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UFC 126 Fight Breakdown: Forrest Griffin vs. Rich Franklin

LAS VEGAS -- The careers of two distinguished fighters intersect at the perfect time at UFC 126. Both Rich Franklin and Forrest Griffin are returning after injury layoffs. Both are former champions, both are 3-2 in their last five fights, both are crowd favorites, and the list goes on.

Due to its physical nature, mixed martial arts is a sport with a short prime, and Franklin and Griffin are both intent on proving they have some "prime" left to their respective careers, even if it comes at the expense of the other. Which one has more left in the tank?

For all we know, Franklin might still be reigning over the middleweight division if Anderson Silva had never come to town. But after two losses to Silva, Franklin has been in a veritable no man's land, taking fights in the light-heavyweight division as well as catch weight fights. With championship thoughts still dancing in his head, Franklin can certainly make a strong statement regarding his place in the 205-pound weight class by beating the division's former champ.

Though they have similar reputations as hard-nosed fighters, their respective games are quite different. Aside from the obvious fact that Franklin is a southpaw and Griffin is right-handed, they both approach their offense in different manners.

While Griffin (17-6) prefers a high-volume attack built on feints and constant movement, Franklin (28-5, 1 no contest) is more of a power striker who uses setup combinations to look for the knockout blow.

Both men have significantly balanced games. For example, Franklin has 15 wins via KO or TKO and 10 submissions. Griffin doesn't have the power to generate significant knockout stats, but his standup is solid and technical, and his submission game is good enough that he's tapped black belt Mauricio "Shogun" Rua while he himself has never been submitted in his career.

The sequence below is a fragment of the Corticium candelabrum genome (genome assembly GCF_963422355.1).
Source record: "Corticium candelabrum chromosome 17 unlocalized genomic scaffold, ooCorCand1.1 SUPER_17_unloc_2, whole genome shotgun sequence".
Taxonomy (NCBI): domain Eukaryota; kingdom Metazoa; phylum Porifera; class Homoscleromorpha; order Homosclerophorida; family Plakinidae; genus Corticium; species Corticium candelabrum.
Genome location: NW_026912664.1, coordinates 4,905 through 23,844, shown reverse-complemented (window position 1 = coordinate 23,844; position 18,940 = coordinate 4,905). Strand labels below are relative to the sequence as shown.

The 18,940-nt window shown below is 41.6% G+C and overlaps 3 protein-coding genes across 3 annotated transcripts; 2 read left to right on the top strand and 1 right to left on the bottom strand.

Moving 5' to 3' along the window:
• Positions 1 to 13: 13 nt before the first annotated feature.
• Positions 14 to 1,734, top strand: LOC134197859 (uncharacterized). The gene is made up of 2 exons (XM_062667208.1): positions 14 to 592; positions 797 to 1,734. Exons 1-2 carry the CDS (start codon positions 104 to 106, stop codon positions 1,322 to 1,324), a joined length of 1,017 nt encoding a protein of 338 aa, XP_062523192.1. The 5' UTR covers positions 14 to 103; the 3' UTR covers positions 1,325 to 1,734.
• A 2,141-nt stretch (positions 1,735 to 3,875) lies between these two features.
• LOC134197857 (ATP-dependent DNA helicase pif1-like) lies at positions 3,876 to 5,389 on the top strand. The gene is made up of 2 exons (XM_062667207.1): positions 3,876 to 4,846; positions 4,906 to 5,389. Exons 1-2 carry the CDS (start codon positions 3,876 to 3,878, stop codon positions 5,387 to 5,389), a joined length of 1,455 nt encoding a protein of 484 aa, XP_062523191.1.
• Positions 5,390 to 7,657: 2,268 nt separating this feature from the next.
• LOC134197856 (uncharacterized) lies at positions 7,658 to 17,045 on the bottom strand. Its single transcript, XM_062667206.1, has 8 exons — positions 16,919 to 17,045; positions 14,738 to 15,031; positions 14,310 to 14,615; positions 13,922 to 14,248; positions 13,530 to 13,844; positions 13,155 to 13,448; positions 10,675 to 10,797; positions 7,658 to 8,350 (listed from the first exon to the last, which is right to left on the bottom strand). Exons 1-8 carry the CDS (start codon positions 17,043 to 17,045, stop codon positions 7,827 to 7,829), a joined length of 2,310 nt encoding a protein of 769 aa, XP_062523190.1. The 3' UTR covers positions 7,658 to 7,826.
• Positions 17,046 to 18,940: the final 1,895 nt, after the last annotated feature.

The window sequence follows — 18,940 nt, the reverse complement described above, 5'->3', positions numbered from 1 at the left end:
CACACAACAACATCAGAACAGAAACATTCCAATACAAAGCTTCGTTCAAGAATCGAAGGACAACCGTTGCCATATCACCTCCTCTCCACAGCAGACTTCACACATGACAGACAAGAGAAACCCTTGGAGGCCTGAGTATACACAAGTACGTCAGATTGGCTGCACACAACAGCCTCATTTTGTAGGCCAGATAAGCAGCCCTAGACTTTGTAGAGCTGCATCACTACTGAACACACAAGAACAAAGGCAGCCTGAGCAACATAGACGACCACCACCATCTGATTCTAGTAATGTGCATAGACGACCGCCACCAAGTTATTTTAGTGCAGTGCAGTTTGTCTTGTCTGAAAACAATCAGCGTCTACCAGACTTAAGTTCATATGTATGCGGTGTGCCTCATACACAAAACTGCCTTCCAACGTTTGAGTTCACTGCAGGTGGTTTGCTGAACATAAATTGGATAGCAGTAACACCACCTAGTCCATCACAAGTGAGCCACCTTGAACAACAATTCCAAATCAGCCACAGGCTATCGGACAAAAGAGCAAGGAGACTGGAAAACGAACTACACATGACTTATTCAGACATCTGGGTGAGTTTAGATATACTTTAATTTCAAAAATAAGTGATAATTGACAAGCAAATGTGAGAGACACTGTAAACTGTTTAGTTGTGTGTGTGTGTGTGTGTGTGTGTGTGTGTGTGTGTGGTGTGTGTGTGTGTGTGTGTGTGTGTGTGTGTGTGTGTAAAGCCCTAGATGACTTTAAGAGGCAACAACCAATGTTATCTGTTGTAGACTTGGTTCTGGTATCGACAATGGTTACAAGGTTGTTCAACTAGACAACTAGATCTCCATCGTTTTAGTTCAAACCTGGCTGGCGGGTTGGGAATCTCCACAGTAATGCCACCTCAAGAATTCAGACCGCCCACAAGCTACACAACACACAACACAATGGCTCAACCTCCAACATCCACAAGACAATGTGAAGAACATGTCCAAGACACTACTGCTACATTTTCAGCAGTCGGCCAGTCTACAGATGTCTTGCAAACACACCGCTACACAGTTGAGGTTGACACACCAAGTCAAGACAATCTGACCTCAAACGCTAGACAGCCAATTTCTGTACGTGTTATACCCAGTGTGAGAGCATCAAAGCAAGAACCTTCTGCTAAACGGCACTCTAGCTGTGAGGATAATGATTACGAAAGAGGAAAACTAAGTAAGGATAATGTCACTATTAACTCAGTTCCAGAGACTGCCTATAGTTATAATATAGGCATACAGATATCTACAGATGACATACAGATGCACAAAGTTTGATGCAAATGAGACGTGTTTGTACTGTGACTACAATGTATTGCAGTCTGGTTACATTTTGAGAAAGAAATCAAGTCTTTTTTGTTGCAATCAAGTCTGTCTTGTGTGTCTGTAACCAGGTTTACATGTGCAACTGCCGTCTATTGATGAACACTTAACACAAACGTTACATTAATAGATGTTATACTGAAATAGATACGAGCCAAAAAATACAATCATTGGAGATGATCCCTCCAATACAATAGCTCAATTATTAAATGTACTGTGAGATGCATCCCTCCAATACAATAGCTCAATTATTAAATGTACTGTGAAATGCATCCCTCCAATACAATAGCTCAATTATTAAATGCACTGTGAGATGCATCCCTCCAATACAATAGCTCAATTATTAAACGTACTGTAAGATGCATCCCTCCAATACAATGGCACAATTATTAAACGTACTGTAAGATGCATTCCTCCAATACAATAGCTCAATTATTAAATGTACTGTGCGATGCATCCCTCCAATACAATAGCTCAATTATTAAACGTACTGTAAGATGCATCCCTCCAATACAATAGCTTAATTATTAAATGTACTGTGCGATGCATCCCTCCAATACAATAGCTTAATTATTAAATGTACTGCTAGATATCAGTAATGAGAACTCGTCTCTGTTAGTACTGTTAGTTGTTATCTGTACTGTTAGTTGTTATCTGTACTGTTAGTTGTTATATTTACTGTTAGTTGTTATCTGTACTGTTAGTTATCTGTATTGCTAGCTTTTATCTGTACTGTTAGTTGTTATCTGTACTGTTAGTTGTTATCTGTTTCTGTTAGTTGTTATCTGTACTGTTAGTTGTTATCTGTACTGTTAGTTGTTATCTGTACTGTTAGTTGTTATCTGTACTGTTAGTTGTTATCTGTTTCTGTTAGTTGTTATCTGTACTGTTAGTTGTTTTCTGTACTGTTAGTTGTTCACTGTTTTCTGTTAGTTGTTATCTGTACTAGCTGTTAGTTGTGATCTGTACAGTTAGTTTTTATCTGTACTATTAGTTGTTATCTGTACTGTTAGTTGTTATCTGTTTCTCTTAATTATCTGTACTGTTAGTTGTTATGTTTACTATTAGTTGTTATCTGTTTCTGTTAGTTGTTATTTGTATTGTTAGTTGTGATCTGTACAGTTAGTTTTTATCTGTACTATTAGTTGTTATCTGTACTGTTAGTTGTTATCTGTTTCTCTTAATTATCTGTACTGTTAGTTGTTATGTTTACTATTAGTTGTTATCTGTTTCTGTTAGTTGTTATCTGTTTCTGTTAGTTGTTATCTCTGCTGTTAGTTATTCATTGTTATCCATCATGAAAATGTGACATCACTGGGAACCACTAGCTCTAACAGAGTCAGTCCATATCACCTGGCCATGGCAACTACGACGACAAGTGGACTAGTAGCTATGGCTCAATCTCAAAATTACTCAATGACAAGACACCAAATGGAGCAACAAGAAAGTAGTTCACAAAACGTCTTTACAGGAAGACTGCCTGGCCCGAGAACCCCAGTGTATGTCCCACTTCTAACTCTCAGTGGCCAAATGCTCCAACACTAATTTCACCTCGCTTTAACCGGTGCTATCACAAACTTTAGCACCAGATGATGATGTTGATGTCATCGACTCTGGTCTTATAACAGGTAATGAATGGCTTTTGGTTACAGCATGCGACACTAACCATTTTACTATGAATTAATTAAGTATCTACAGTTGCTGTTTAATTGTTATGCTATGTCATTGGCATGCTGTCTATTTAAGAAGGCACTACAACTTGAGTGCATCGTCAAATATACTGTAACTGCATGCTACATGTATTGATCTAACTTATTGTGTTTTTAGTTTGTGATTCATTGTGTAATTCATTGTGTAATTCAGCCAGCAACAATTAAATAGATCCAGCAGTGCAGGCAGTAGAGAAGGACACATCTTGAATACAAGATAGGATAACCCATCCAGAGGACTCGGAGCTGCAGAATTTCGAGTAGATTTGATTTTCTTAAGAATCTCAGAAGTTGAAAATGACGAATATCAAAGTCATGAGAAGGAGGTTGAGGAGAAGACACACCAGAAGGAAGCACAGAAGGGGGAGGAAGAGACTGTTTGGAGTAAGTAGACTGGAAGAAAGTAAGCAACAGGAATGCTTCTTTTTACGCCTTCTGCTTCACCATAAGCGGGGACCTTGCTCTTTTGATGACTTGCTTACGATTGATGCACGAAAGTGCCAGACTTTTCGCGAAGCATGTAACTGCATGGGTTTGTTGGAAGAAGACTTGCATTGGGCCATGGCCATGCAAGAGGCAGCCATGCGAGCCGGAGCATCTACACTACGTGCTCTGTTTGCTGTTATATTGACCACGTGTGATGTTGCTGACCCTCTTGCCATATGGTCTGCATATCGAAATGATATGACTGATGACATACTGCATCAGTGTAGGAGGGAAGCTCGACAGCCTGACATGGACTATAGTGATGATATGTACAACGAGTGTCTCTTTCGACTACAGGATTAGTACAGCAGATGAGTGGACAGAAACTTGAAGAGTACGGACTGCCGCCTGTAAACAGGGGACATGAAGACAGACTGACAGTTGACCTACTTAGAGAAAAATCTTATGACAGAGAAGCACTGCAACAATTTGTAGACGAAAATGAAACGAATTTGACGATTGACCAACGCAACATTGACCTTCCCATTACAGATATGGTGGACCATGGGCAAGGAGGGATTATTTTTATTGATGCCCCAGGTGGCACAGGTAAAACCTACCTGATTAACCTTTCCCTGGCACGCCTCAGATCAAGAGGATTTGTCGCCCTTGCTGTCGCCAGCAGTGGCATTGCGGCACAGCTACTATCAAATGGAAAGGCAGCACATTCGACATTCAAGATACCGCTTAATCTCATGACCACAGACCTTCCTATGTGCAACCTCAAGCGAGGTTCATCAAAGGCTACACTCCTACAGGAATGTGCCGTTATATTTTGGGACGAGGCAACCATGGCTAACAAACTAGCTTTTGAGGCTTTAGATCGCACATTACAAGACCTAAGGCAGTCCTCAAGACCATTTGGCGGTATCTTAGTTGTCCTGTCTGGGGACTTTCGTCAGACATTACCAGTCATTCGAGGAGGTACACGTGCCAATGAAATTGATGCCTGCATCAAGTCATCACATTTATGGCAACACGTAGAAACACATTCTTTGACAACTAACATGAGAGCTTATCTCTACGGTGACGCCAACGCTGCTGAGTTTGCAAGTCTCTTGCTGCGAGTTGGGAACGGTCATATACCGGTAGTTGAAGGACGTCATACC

What both men do that doesn't show up in statistics is limit mistakes. Griffin might have entered the UFC with the reputation as a wild man, but he no longer swings wildly in hopes of landing a fight-ender. Instead, he moves with purpose and tries to make his activity count. It's not always so much about what he lands, but about making sure he gives his opponent pause to move forward.

That will contrast nicely with Franklin (28-5,1 no contest), who likes to take the center of the cage and take control of the fight's rhythm with his footwork. The back-and-forth dance between the two and who is dictating the tone and tempo of the fight will be a good clue on who will win. If Griffin's constant movement has Franklin on his heels, his volume striking might add up to victory. But if Franklin decides he's not threatened by Griffin's power and plows forward with his power, he has the ability to hurt Griffin.

During fight week, Griffin has said that his best chance of victory in the fight would be to find a way to get Franklin to the mat, where he can use his huge size advantage to wear down his opponent. At Friday's official weigh-ins, Griffin weighed in at 206 pounds, three pounds heavier than Franklin. But on fight night, Griffin will likely be around 220 while Franklin will still be in the low 200s.

Getting him to the ground won't be so easy though. Griffin has never excelled at takedowns. According to Compustrike, he's tried only nine in his 12 UFC fights. Though he's been successful on six (67 percent), that's not a huge sample size in which to gauge his possible success. And Franklin is not easy to take down, either. Opponents have taken him down on only 11 of 25 attempts, according to Compustrike.

The fight could end up on the ground at some point, but Franklin has strong jiujitsu, and he's very good at getting back to his feet. Even in his UFC 115 win over Liddell, he was on his back and quickly got back up despite having suffered a broken arm earlier in the round. Griffin is very good at keeping position and grinding an opponent from the top, so that part of the game will be no gimme for either.

According to Compustrike, Franklin and Griffin were on their feet for 76 percent of their 29 combined fights, so it seems that standing offense will decide this one. It's Griffin's volume vs. Franklin's power, and how the judges perceive it.

This will be a close fight that goes to the judges' scorecards. Franklin's southpaw stance might give him the standup edge he needs to land enough power strikes and sway the judges into his favor. Rich Franklin via decision.

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